Fighting sleep, Penn researchers reverse the cognitive impairment caused by sleep deprivation

October 26, 2009

PHILADELPHIA -- A research collaboration led by biologists and neuroscientists at the University of Pennsylvania has found a molecular pathway in the brain that is the cause of cognitive impairment due to sleep deprivation. Just as important, the team believes that the cognitive deficits caused by sleep deprivation, such as an inability to focus, learn or memorize, may be reversible by reducing the concentration of a specific enzyme that builds up in the hippocampus of the brain.

It is known that sleep deprivation can have cognitive consequences, including learning and memory deficits, but the mechanisms by which sleep deprivation affects brain function remain unknown. A particular challenge has been to develop approaches to reverse the impact of sleep deprivation on cognitive function.

The findings, reported in this week's issue of the journal Nature, could present a new approach to treating the memory and learning deficits of insomnia. A molecular mechanism by which brief sleep deprivation alters hippocampal function is now identified in mice, involving the impairment of cyclic-AMP- and protein-kinase-A-dependent forms of synaptic plasticity, or readiness for cognitive function.

Ted Abel, principal investigator and professor of biology in the School of Arts and Sciences at the University of Pennsylvania, led the international team of researchers that found that sleep deprivation in mice affects an important molecular pathway in the hippocampus, a region of the brain known to be important for memory and learning.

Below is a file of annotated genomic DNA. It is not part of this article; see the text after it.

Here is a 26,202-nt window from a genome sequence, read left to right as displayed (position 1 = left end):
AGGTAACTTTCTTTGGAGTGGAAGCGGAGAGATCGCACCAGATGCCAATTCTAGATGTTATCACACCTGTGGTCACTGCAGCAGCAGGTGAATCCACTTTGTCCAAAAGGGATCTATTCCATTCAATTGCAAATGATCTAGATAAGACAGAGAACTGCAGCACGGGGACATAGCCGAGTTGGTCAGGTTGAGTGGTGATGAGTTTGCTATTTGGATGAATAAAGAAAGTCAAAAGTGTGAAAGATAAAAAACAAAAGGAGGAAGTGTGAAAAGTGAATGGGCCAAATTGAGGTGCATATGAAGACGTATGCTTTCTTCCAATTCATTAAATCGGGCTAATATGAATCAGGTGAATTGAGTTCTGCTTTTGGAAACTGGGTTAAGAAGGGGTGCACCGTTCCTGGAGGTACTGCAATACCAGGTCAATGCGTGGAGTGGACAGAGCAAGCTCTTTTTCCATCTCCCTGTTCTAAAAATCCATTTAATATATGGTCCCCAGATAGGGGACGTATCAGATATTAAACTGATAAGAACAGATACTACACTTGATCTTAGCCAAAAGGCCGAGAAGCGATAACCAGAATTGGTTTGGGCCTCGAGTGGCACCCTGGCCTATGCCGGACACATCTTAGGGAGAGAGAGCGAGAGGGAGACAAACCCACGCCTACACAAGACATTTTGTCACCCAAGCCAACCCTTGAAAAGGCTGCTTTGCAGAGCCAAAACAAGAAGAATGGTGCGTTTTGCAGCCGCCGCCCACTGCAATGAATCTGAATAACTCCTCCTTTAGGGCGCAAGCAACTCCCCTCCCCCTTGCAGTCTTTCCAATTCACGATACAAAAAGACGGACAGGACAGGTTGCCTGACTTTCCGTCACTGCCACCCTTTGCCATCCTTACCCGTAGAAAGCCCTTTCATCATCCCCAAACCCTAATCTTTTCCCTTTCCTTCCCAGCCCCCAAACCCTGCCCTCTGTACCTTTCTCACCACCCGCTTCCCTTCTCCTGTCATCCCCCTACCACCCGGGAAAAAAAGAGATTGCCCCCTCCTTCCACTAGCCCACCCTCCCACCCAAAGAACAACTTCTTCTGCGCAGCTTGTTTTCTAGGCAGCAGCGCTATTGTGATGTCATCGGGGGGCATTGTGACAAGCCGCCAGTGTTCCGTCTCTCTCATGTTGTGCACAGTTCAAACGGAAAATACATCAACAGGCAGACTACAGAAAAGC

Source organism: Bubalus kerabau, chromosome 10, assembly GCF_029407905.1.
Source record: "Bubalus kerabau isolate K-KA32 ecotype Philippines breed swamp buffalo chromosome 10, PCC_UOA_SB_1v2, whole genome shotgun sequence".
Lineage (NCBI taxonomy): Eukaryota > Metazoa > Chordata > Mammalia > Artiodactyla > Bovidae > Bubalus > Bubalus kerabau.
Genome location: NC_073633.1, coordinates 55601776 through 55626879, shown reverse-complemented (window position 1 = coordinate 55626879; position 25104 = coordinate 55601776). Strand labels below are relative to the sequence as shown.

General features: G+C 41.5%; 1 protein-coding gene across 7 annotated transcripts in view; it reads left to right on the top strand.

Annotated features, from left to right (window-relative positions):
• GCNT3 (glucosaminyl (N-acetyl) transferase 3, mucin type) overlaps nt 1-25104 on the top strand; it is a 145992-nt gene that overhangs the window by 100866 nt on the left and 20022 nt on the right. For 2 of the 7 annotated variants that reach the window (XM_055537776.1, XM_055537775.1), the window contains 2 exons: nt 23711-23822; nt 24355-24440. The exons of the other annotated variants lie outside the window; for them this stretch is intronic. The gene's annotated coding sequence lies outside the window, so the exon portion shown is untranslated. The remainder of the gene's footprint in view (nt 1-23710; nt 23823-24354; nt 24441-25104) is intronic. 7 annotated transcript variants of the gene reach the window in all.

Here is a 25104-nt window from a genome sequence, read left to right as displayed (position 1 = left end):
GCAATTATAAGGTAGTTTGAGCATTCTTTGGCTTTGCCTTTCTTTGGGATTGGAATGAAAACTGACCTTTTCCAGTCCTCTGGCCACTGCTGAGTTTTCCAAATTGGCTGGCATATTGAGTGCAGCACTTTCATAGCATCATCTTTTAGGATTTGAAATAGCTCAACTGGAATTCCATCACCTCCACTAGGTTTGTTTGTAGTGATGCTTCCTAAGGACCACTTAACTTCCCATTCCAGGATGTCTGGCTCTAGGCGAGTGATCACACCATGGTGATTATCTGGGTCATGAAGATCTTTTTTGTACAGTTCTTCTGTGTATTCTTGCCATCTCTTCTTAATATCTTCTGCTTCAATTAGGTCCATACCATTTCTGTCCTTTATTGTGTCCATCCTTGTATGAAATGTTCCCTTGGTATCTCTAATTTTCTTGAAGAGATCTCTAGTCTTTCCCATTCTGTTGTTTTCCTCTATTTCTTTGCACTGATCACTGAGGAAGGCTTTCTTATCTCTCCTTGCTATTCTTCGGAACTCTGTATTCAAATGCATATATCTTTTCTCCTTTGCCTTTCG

The study showed that mice deprived of sleep had increased levels of the enzyme PDE4 and reduced levels of the molecule cAMP, the latter of which is crucial in forming new synaptic connections in the hippocampus, a physiological hallmark of learning.

Researchers then treated the mice with PDE inhibitors, which rescued the sleep deprivation-induced deficits in cAMP signaling, synaptic plasticity and hippocampus dependent memory. This reversal also helped to rescue deficits in synaptic connections in the hippocampus and therefore counteract some of the memory consequences of sleep deprivation.

"Millions of people regularly obtain insufficient sleep," Abel said. "Our work has identified a treatment in mice that can reverse the cognitive impact of sleep deprivation. Further, our work identifies specific molecular changes in neurons caused by sleep deprivation, and future work on this target protein promises to reveal novel therapeutic approaches to treat the cognitive deficits that accompany sleep disturbances seen in sleep apnea, Alzheimer's disease and schizophrenia."
The study was supported by the National Institutes of Health, the Human Frontier Science Program, the Netherlands Organization for Scientific Research, a Medical Research Council (U.K.) grant, a European Union grant, the Fondation Leducq and a U.K. Engineering and Physical Sciences Research Council training grant.

The study was conducted by Christopher G. Vecsey, Mathieu Wimmer and Ted Huang of the Neuroscience Graduate Group and Department of Biology at Penn; George S. Baillie, Kim M. Brown and Miles D. Houslay of the Department of Neuroscience and Molecular Pharmacology at the University of Glasgow; Abel, Devan Jaganath, Robbert Havekes and Andrew Daniels of Penn's Department of Biology; and Xiang-Yao Li, Giannina Descalzi, Susan S. Kim, Tao Chen, Yu-Ze Shang and Min Zhuo of the Department of Physiology at the University of Toronto.

University of Pennsylvania

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